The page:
With rents and housing prices soaring ever higher across Miami-Dade County, how do local millionaires afford to live here? The Plantain set out to find out by talking to Miamians with absurd income levels about how they make life in South Florida work for them. This is the first story in a series.
Johnathan Bustello-Schwartzbaum, 31.
Job: Johnathan (or "Jono") doesn't have a "job" per se, but he does hold an advisory position for his family's real estate development firm that allows his to draw a modest annual salary, and holds some profit-making passive interests in a few businesses that his financial adviser Gerald suggested. He is also the "CFO" for an app called "Ball Harder" that allows people to purchase court side tickets that is seeking funding.
Salary: $4,200,000 ($252,000 salary from his family's business, around $180,000 yearly from investments, and $3,750,000 from a trust account started by his grandfather Ezekial Schwartzbaum.
What brought you to Miami I was raised here. My grandfather Ezekial came to Miami in the 1940's from Syracuse and began buying property with a small business loan of $10 million dollars from his father throughout Brickell and the Miami River. It was a pretty modest operation, only netting a few million dollars a year until the 1980's when they helped a few mid-size drug trafficking rings embezzle their profits through some of our properties.
What makes you want to stay? Miami is just a nice place to relax, especially during the winter. I usually spend the summers at my home in L.A., and prefer N.Y. or Paris in the spring, but I love Miami during the winter. Except when I go skiing. Then its Breckenridge.
Which neighborhood do you live in? Do you rent or own? In Miami only? I guess I live primarily on the top two floors of the Continuum in Miami-Beach. I also have a small 2-bedroom apartment on Brickell, but I am hardly there. My parents have a, I guess you would call it a "compound", on the water in Coral Gables, which I sometimes stay. I also technically own an apartment complex in Little River and a few in the ghetto part of the Grove, but those are only investment properties and I try not to go to those neighborhoods too often.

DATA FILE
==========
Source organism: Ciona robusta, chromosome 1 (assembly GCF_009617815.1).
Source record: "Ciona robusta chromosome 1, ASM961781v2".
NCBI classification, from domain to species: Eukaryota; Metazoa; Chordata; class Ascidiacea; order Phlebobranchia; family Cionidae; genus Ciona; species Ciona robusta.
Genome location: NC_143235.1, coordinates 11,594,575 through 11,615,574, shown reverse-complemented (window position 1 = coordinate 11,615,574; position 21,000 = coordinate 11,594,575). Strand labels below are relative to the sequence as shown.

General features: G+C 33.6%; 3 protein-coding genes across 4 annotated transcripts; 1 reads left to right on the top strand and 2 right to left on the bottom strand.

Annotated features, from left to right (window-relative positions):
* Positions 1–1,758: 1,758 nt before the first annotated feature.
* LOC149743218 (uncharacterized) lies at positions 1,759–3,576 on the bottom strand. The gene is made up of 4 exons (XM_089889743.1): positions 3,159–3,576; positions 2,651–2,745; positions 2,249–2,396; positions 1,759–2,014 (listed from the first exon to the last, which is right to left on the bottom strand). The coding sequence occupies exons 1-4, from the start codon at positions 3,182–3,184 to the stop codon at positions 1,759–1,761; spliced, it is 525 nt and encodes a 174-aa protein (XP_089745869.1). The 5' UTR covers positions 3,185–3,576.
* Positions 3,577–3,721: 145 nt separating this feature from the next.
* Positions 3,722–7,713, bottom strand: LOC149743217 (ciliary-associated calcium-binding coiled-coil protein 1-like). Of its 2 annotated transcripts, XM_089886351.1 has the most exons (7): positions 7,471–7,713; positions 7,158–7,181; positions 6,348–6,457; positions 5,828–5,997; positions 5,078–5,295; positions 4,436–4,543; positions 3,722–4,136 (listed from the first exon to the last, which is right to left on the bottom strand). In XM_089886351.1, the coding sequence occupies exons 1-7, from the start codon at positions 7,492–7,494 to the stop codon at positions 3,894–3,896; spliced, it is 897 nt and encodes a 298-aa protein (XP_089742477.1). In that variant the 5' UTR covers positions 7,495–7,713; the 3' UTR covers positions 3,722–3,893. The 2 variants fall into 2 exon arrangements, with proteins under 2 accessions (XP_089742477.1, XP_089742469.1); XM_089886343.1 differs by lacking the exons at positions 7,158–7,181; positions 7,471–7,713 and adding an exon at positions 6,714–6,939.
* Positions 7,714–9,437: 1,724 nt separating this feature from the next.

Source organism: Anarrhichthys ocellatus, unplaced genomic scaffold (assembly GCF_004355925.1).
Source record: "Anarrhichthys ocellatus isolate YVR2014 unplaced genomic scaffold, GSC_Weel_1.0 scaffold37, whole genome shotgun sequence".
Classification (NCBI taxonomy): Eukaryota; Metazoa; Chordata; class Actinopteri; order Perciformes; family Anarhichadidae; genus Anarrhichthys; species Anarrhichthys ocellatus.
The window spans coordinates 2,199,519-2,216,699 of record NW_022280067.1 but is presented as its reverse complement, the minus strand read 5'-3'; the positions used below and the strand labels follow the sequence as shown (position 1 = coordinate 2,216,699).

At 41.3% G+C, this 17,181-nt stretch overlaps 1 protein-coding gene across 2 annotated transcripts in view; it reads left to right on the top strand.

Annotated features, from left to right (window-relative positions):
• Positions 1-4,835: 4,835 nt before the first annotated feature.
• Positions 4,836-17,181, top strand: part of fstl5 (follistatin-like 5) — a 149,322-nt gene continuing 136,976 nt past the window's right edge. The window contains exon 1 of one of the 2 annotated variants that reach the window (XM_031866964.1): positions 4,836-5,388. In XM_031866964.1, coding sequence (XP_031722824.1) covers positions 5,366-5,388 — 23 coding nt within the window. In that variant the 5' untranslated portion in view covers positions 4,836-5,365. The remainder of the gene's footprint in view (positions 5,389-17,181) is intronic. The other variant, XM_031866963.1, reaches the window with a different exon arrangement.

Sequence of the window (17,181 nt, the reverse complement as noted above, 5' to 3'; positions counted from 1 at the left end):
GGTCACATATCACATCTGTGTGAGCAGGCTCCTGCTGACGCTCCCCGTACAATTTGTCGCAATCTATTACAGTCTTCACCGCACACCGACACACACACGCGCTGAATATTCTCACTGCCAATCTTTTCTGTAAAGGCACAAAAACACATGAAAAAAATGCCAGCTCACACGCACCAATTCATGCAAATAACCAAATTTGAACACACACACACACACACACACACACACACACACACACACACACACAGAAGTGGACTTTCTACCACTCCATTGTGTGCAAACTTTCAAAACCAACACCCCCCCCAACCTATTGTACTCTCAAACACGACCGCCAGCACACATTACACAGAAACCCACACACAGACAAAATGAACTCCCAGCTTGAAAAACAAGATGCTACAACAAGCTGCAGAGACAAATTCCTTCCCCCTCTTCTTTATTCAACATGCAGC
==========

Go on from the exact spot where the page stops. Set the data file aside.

What are you saving for right now? Right now my brother and I are part-owners of a Gulfstream. I'd like to eventually have my own since we sometimes run into scheduling conflicts and one of us is forced to charter, which looks bad.
When you're not working, what takes up most of your time? Normal stuff, you know. Collecting expensive wines, taking between 10 and 15 beautiful women and no men out on one of my boats, improv comedy.
What is the biggest financial stress in your life? Just not overspending. You wouldn't believe how many times my adviser Gerald calls me to question me about what I'm doing with my money. I recently bought, and then accidentally lost, a Patek Phillipe and you would have thought that I ran over a child by his reaction. In retrospect, I get that I should have been more responsible, but some poor person probably found the watch and can, I don't know, afford to feed their kids or something. I told him to treat it as a charitable tax-write off.
Do you think you make enough money? No. I mean, I'm comfortable, I guess. But there are so many things I still don't own yet.
Is Miami an expensive city? No, there are more expensive cities. The tax benefits of being in Miami are pretty great, although still way too high. I probably wouldn't even be able to get a second or third apartment if I were in Manhattan.
You just got paid, and you're hitting the town for the night. What's your first stop? LIV.
What's something you hate spending money on? Legal fees. I was just forced to settle a lawsuit over my app "Ball Harder" with the comedian Bill Hader, who claimed people were being confused. It was bullshit.
What's something you wish you had more money to spend on? I guess it would be cool to own an island.
What's something you consistently spend money on even though you know you shouldn't? Healthcare coverage for the crew taking care of my boat.